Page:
Emerald Room News

Tricia Purvis

Jenni Miller

Emerald Room is a Children’s House classroom on the Perrysburg Campus. Jenni Miller and Tricia Miller-Purvis are the classroom’s co-teachers.

 

 

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We cordially invite you to attend Grandparents’ and Special Friends’ Day!

This is a wonderful opportunity to spend time with the children in their classrooms. The students are always so happy and proud to share their space with loved ones. We hope that you can join us!

Q: What day should my child’s grandparent/special friend come visit?

A: We are lucky to have so many grandparents/special friends in our community! To accommodate all our visitors, we host 2 days for visits. Look for your child’s program in the list below to determine what day their guests should arrive.

Friday, May 6 -Toledo Campus
– Little House students enrolled in W-F classes
– Little House students enrolled in M-F classes
– All Children’s House students
– All students in levels 1-8 Friday,

Friday, May 6 – Perrysburg Campus
– Little House students enrolled in W-F classes

Monday, May 9 – Toledo Campus
– Little House students enrolled in M-T classes

Monday, May 9 – Perrysburg Campus
– Little House students M/T classes
– Little House students M-F classes
– All Children’s House students

Please feel free to call the offices with questions:
Toledo – 419-866-1931
Perrysburg – 419-874-9385

It looks like Spring is finally here.  Emerald Room students returned from Spring Break to lots of new work in the classroom.  Our Science unit of study focus was the body.  In the morning, we concentrated on the external parts of the body:  the parts of the face, the parts of the body; including the external organ the skin.  Full day students studied further in depth the internal organs of the body.  We studied the brain, the circulatory system, respiration, and digestion.  Numerous activities on the internal organs are available for all the students in the class to explore.

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An Emerald Room student doing the Anatomy Apron work.  A very popular choice in our room.

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Two Emerald Room students working together to complete the internal organ model.

Formation of the letter Y has been one of our most recent letters of focus.  In the photo you will see an Emerald Room student doing the wet, dry, try approach we use when teaching handwriting.  Children use a wet sponge to trace the letter Y the teacher has made.  Then they form the letter Y by drying it with a small towel.  Finally, they try writing their own letter Y.  This is just one of the ways we reinforce the formation of letters with the students.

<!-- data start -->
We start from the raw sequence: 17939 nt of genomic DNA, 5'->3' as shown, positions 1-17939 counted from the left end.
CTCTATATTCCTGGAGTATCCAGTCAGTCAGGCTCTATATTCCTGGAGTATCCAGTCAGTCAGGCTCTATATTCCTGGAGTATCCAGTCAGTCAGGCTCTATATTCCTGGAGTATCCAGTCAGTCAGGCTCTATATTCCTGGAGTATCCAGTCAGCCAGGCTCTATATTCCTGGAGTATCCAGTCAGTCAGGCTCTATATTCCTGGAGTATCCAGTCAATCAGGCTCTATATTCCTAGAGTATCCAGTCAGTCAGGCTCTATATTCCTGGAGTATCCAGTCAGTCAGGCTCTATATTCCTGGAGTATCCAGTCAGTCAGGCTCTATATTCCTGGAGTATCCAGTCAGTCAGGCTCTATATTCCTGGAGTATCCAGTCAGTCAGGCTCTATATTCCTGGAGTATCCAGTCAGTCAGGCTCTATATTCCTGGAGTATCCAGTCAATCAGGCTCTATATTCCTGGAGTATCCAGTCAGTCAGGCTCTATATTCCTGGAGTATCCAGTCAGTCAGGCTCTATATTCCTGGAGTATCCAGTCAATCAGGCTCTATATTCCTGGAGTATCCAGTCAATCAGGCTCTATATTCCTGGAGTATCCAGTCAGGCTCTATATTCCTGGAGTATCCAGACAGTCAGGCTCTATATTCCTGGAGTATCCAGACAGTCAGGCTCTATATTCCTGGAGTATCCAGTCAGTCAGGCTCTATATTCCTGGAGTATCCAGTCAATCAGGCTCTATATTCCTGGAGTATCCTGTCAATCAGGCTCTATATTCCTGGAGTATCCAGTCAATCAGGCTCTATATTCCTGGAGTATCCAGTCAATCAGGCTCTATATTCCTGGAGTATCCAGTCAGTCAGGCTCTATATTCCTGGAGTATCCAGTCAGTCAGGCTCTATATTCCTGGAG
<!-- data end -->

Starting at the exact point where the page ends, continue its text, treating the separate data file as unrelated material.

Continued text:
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The Thermic Tablets are just one of the new works on our Sensorial Shelf.  The Thermic Tablets are held to the cheeks (with eyes closed) and you have to match the tablets based solely on the temperature.

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Emerald Room students in a small group lesson on the Thermic Tablets.

There’s still time to observe

This blog is only a snapshot of what the children learn in our classroom.  We hope that as part of the Parent Partnership Agreement, at least one member from each family is able to get in and observe.  If you have not yet don’t worry, there’s still time to sign up.  If you have already observed and want to observe again, please sign up.  We would love to have you.

Pretty incredible to think that April has arrived!  

2016 sure has been a busy year so far:

We celebrated Valentine’s Day!

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Delivery! 🙂 Each child delivered their Valentines to their friends.

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The kindergarteners made Valentine’s for some Veterans and took a field trip to the Perrysburg Post Office so they could be mailed.

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We celebrated Dental Health Month with a guest visit.  Thank you Pero, Glinka, & Voss!

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Flossing!

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Brushing!

The long-awaited warmer temperatures and snowfall came.  Finally we could go out and play!

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We celebrated President’s Day by learning about various presidents in our history, including our current president, President Obama.  Additionally we learned about The United States of America and it’s symbols.

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We celebrated Black History Month by learning about Martin Luther King Jr., Rosa Parks, Louis Armstrong, President Obama, and First Lady Obama!